The fixed magnification of this scope also helps with accuracy and holds zero extremely well. We also like this option for hunting simply because of the waterproof and fogproof design. You can hunt down that big buck in a snowstorm with confidence knowing the shot is going to be true. Throw in Leupold’s guarantee, and this scope is worth every penny.
Best Budget: Leapers UTG 2-7x 32mm
- Magnification: 7x
- Weight: 14 Ounces
- Eye Relief: 13.8 Inches (Low) 25 Inches (High)
- Reticle: PDC (Red and Green)
- Excellent in low light
- Easy-to-see reticles
Coming in at $160, this scope is an excellent option for anyone on a budget. The tube is rather large, which allows for excellent visibility in low-light situations. Additionally, the illuminated reticle makes it even easier to see. Just be sure to check your local regulations regarding hunting with an illuminated reticle. The UTG also offers a good amount of eye relief and has a fixed magnification of 7x. It isn’t suited for the big bore revolvers, but it is a great choice for whitetail rounds like .44 or .357 Magnum. This scope offers some of the best low light visibility you can get without a night or thermal scope.
Best Red Dot: Trijicon RMR Type 2
- Magnification: None
- Weight: 1.2 Ounces
- Eye Relief: N/A
- Reticle: Red Dot
- Extremely light
- Fast target acquisition
- The best option for semi-autos
We know the Trijicon is a sight and not a scope, but it is an incredible upgrade for any handgun. This sight’s high price tag is worth the price of admission due to the low 1.2-ounce weight that makes it feel incredibly natural atop any firearm. The multi-coated lens is easy to see and helps with fast target acquisition. It is also great for low light situations thanks to the adjustable LED brightness that is quickly toggled on and off. It is most effective at targets out to 50 yards.
The Trijicon is an excellent example of keeping things simple. The design is smooth, with no rough edges to hang up on anything, and the windage and elevation screws are incredibly simple to adjust. Because Trijicon didn’t get overly fancy with the design, it also proves to be incredibly rugged. It is waterproof to 66 feet, perfect for anyone who expects to be exposed to the elements.
What to Consider When Buying a Handgun Scope
Hunters and shooters don’t have many options when it comes to handgun scopes. Partially because demand isn’t as high, but also because the mounts, scope rings, and the scopes themselves require a slightly different line of thought when compared to a typical rifle scope. This is especially true when you start talking about heavier big bore revolvers that are popular for big game hunting. These firearms have a lot of recoil and therefore require a rugged optic.
Most handgun scopes have relatively low magnification, but that’s not surprising, considering the effective range is more limited. Even in skilled hands, most hunting handguns tend to be best in the 75 to 100-yard range at max. Thus, there isn’t much need for high magnification.
Some common scope concerns like parallax are less of an issue with handguns because of the limited range. In fact, most have a fixed parallax anyway. However, other problems, like eye relief, become a much bigger issue because the shooter’s eye is naturally going to be further away from the scope. With a big bore like .454 Casull, 500 S&W, or .460 S&W, shooters won’t want their eye close to the optic anyway due to recoil.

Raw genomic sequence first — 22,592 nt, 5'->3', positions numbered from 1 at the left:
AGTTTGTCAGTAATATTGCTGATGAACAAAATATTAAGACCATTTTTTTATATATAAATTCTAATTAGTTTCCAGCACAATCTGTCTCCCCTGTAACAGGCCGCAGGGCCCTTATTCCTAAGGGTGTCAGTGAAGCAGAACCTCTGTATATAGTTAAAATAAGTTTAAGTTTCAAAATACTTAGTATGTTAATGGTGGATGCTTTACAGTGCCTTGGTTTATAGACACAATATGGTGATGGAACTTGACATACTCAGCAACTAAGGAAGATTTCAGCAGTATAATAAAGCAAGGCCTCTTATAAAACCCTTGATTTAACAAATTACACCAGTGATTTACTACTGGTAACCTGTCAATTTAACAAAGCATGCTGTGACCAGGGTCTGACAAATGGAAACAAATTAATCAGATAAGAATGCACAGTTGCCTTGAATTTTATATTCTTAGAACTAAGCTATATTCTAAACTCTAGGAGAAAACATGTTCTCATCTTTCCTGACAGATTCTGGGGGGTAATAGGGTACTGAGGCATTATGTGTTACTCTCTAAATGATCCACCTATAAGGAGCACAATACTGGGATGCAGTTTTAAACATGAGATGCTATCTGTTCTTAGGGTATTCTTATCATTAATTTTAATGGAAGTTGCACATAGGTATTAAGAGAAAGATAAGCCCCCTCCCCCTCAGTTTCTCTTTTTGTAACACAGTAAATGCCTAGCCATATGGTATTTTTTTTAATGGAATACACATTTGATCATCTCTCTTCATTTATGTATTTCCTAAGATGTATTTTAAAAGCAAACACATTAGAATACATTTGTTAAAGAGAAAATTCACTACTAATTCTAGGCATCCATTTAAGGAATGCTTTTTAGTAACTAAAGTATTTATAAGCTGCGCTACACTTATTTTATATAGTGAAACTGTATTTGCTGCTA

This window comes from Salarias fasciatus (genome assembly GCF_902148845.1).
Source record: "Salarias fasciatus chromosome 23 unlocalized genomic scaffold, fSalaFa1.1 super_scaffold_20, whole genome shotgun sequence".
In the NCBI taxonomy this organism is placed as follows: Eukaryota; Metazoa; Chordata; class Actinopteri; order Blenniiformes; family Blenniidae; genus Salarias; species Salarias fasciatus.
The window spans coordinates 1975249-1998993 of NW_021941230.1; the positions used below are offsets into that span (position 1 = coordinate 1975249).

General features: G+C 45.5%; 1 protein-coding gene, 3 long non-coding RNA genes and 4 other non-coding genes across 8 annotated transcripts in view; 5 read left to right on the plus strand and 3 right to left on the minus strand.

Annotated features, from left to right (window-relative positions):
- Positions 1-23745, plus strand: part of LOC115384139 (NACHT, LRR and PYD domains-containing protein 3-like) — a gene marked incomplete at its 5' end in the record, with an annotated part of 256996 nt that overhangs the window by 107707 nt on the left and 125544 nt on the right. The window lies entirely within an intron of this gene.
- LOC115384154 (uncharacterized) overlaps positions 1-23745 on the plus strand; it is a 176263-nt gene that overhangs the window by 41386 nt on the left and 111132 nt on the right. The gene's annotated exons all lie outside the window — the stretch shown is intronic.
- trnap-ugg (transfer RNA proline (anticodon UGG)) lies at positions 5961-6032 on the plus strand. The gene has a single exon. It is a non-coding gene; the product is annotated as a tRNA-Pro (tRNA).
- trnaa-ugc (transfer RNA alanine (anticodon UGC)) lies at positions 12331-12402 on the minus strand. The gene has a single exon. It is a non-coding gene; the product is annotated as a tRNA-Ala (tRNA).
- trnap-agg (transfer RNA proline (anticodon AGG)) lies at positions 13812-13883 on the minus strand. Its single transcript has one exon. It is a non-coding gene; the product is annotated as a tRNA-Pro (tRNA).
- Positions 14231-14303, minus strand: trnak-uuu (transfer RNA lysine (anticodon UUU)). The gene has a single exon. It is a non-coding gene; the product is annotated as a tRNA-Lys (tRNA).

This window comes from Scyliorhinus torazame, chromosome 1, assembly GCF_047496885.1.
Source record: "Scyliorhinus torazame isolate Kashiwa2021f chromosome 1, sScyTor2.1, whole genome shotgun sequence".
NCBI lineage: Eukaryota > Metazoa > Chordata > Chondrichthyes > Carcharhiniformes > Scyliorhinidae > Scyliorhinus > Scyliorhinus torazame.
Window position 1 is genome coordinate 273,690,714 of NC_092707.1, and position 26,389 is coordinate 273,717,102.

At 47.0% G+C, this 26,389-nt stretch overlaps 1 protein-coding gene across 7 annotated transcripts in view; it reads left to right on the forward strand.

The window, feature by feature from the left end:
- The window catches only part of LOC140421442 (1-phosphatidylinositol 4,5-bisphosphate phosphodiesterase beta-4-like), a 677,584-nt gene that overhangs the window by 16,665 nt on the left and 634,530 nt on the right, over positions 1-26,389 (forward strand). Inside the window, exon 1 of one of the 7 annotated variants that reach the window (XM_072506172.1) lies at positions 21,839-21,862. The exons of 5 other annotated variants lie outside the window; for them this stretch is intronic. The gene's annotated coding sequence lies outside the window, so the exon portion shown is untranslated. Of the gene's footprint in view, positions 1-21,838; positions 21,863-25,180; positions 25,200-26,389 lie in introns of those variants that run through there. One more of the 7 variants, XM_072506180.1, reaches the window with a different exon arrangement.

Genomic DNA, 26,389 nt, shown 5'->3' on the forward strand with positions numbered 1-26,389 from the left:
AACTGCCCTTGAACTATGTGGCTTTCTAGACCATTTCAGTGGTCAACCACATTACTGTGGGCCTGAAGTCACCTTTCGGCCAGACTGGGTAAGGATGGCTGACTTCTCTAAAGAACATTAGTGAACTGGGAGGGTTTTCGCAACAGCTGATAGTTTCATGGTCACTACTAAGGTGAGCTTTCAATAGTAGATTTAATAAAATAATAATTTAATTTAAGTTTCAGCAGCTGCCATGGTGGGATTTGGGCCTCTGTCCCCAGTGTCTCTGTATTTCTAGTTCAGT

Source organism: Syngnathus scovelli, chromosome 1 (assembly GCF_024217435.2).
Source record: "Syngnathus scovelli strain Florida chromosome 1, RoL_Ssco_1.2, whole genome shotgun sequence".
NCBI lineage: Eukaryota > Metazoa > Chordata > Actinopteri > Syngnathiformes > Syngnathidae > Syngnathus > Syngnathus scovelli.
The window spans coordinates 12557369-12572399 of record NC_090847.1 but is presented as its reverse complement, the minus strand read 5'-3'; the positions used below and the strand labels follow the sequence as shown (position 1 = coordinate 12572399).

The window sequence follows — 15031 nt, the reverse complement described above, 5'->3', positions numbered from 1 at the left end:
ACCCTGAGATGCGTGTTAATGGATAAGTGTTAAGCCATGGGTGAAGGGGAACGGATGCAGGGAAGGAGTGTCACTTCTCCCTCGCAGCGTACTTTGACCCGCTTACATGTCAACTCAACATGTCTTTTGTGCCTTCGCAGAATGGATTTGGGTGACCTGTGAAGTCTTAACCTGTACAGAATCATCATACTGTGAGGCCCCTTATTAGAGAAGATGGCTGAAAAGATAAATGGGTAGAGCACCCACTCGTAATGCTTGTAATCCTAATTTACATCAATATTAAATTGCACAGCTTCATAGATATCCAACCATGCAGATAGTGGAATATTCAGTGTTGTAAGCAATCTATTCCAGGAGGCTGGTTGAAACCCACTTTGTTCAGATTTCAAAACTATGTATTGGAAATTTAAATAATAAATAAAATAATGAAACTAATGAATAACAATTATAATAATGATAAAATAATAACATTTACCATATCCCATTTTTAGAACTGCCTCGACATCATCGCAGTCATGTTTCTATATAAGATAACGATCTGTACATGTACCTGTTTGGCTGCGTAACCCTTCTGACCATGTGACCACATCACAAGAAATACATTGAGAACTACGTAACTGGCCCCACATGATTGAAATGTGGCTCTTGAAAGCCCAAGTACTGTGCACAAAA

In any case, it’s not a bad idea to focus entirely on handgun-specific scopes because they are already designed with a larger amount of eye relief in mind. Depending on where the scope is mounted and the length of your arms, you may need more or less relief. The good news is that it is not uncommon to see eye relief numbers ranging from 10 to nearly 25 inches on some handgun-specific optics.
Q: Is it worth putting a scope on a handgun?
For most hunting scenarios, a scope is an excellent addition to a handgun. The iron sights on most handguns are minimal at best and don’t always offer the best accuracy except in the hands of a truly skilled shooter. Scopes allow a shooter to become much more proficient with their firearm in less time. Additionally, most hands have a rather limited range, but a good scope can help extend that range.
Q: What is the range of a handgun scope?
The range of a handgun scope is only limited by the magnification of the scope and the caliber of the firearm. Some rounds, like a .357 Magnum or .44, are obviously going to have a greater range than a 9mm. At the end of the day, it comes down to the ballistics of each caliber. Most handgun scopes don’t magnify more than 4x, which will translate to different ranges based on the skill of the shooter and the caliber.
Q: Is a pistol scope different than a rifle scope?
As we’ve already mentioned, one of the biggest differences between pistol and rifle scopes is eye relief. In natural shooting positions, the shooter’s eye is farther away from the scope necessitating the need for more relief. Otherwise, the shooter won’t be able to see anything. This is something most rifle scopes do not offer. Rifle scopes also tend to be larger and much heavier. That is why most will not fit on a handgun. Even if they do, the shooter might not be able to see through a scope that’s only offering a few inches of relief.
Final Thoughts on the Best Handgun Scopes
At the end of the day, Leupold continues to impress us with their commitment to building the finest quality optics on the planet. The VX-3 2.5-8x 32mm offers better magnification and a more rugged construction than any other handgun scope. This makes it an easy choice for our best overall award.
Why Trust Us
For more than 125 years, Field & Stream has been providing readers with honest and authentic coverage of outdoor gear. Our writers and editors eat, sleep, and breathe the outdoors, and that passion comes through in our product reviews. You can count on F&S to keep you up to date on the best new gear. And when we write about a product—whether it’s a bass lure or a backpack—we cover the good and the bad, so you know exactly what to expect before you decide to make a purchase.